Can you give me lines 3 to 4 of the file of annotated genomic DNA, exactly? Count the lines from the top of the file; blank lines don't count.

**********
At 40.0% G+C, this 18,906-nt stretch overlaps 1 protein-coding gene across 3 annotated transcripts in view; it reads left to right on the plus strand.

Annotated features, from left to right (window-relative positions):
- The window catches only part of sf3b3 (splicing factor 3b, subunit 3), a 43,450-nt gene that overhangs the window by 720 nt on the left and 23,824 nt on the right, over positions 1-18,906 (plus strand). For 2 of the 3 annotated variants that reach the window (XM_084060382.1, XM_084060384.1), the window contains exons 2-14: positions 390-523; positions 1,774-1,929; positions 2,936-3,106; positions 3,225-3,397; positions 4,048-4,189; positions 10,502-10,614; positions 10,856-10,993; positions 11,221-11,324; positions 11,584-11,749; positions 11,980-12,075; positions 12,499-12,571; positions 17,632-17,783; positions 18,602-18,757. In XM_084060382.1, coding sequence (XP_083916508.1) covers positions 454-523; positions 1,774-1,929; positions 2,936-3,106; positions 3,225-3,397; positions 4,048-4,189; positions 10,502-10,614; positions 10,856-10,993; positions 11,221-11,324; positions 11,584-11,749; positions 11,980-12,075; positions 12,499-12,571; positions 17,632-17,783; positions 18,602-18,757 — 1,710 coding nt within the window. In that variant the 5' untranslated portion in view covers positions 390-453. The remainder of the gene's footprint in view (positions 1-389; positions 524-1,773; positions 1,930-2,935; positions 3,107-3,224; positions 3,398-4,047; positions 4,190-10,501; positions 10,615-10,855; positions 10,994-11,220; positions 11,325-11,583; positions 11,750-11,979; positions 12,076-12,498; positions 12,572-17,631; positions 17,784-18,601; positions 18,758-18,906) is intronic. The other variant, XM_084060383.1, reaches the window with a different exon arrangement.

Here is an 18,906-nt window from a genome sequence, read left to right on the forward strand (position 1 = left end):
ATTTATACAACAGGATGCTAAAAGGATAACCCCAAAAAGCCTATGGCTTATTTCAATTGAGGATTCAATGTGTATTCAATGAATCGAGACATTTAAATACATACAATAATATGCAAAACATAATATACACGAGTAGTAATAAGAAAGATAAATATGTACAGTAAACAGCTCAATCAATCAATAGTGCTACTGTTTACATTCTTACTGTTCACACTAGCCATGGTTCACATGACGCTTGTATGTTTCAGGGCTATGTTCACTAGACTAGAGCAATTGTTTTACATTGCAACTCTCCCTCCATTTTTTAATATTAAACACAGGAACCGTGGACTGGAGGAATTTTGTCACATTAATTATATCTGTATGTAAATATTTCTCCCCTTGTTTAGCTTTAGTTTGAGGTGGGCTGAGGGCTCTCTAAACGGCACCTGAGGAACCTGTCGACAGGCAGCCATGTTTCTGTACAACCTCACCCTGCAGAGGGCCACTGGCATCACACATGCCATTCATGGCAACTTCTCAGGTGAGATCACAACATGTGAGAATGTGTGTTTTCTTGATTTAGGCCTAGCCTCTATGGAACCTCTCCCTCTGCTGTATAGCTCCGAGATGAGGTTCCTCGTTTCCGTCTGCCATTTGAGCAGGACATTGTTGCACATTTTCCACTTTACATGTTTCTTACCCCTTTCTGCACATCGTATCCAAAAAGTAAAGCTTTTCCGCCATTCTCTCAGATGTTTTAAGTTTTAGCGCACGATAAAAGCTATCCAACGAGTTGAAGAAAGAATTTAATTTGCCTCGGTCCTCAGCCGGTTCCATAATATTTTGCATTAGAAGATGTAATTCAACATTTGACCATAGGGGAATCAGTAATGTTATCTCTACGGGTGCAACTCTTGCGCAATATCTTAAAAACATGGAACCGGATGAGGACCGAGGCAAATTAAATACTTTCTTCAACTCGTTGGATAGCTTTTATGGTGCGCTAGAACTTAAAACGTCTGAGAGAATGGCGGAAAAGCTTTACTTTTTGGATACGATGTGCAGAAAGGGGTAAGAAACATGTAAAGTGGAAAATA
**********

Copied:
- The window catches only part of sf3b3 (splicing factor 3b, subunit 3), a 43,450-nt gene that overhangs the window by 720 nt on the left and 23,824 nt on the right, over positions 1-18,906 (plus strand). For 2 of the 3 annotated variants that reach the window (XM_084060382.1, XM_084060384.1), the window contains exons 2-14: positions 390-523; positions 1,774-1,929; positions 2,936-3,106; positions 3,225-3,397; positions 4,048-4,189; positions 10,502-10,614; positions 10,856-10,993; positions 11,221-11,324; positions 11,584-11,749; positions 11,980-12,075; positions 12,499-12,571; positions 17,632-17,783; positions 18,602-18,757. In XM_084060382.1, coding sequence (XP_083916508.1) covers positions 454-523; positions 1,774-1,929; positions 2,936-3,106; positions 3,225-3,397; positions 4,048-4,189; positions 10,502-10,614; positions 10,856-10,993; positions 11,221-11,324; positions 11,584-11,749; positions 11,980-12,075; positions 12,499-12,571; positions 17,632-17,783; positions 18,602-18,757 — 1,710 coding nt within the window. In that variant the 5' untranslated portion in view covers positions 390-453. The remainder of the gene's footprint in view (positions 1-389; positions 524-1,773; positions 1,930-2,935; positions 3,107-3,224; positions 3,398-4,047; positions 4,190-10,501; positions 10,615-10,855; positions 10,994-11,220; positions 11,325-11,583; positions 11,750-11,979; positions 12,076-12,498; positions 12,572-17,631; positions 17,784-18,601; positions 18,758-18,906) is intronic. The other variant, XM_084060383.1, reaches the window with a different exon arrangement.

Here is an 18,906-nt window from a genome sequence, read left to right on the forward strand (position 1 = left end):